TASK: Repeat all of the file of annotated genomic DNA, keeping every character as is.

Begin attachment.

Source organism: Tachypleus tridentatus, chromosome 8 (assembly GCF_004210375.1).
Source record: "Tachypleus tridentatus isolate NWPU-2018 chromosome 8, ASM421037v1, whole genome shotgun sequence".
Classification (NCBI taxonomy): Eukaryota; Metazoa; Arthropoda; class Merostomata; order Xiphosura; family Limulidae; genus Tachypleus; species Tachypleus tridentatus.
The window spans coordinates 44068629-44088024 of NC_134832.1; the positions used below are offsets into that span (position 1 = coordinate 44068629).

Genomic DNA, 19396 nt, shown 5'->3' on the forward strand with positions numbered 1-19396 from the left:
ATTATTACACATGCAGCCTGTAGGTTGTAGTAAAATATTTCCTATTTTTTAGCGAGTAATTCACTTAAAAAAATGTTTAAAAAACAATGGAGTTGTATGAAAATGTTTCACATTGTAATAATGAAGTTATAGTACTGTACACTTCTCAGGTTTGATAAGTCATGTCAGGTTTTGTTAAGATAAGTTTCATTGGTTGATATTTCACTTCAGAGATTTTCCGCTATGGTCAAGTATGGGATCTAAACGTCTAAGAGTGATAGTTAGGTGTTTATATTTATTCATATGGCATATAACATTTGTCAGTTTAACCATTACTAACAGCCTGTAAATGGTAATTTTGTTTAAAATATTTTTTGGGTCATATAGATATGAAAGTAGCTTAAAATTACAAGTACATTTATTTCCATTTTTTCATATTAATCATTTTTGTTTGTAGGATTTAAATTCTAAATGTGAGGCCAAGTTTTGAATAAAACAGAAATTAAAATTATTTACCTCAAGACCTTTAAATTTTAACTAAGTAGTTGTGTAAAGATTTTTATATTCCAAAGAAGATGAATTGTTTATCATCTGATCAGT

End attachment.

Source organism: Tachypleus tridentatus, chromosome 8 (assembly GCF_004210375.1).
Source record: "Tachypleus tridentatus isolate NWPU-2018 chromosome 8, ASM421037v1, whole genome shotgun sequence".
Classification (NCBI taxonomy): Eukaryota; Metazoa; Arthropoda; class Merostomata; order Xiphosura; family Limulidae; genus Tachypleus; species Tachypleus tridentatus.
The window spans coordinates 44068629-44088024 of NC_134832.1; the positions used below are offsets into that span (position 1 = coordinate 44068629).

Genomic DNA, 19396 nt, shown 5'->3' on the forward strand with positions numbered 1-19396 from the left:
ATTATTACACATGCAGCCTGTAGGTTGTAGTAAAATATTTCCTATTTTTTAGCGAGTAATTCACTTAAAAAAATGTTTAAAAAACAATGGAGTTGTATGAAAATGTTTCACATTGTAATAATGAAGTTATAGTACTGTACACTTCTCAGGTTTGATAAGTCATGTCAGGTTTTGTTAAGATAAGTTTCATTGGTTGATATTTCACTTCAGAGATTTTCCGCTATGGTCAAGTATGGGATCTAAACGTCTAAGAGTGATAGTTAGGTGTTTATATTTATTCATATGGCATATAACATTTGTCAGTTTAACCATTACTAACAGCCTGTAAATGGTAATTTTGTTTAAAATATTTTTTGGGTCATATAGATATGAAAGTAGCTTAAAATTACAAGTACATTTATTTCCATTTTTTCATATTAATCATTTTTGTTTGTAGGATTTAAATTCTAAATGTGAGGCCAAGTTTTGAATAAAACAGAAATTAAAATTATTTACCTCAAGACCTTTAAATTTTAACTAAGTAGTTGTGTAAAGATTTTTATATTCCAAAGAAGATGAATTGTTTATCATCTGATCAGT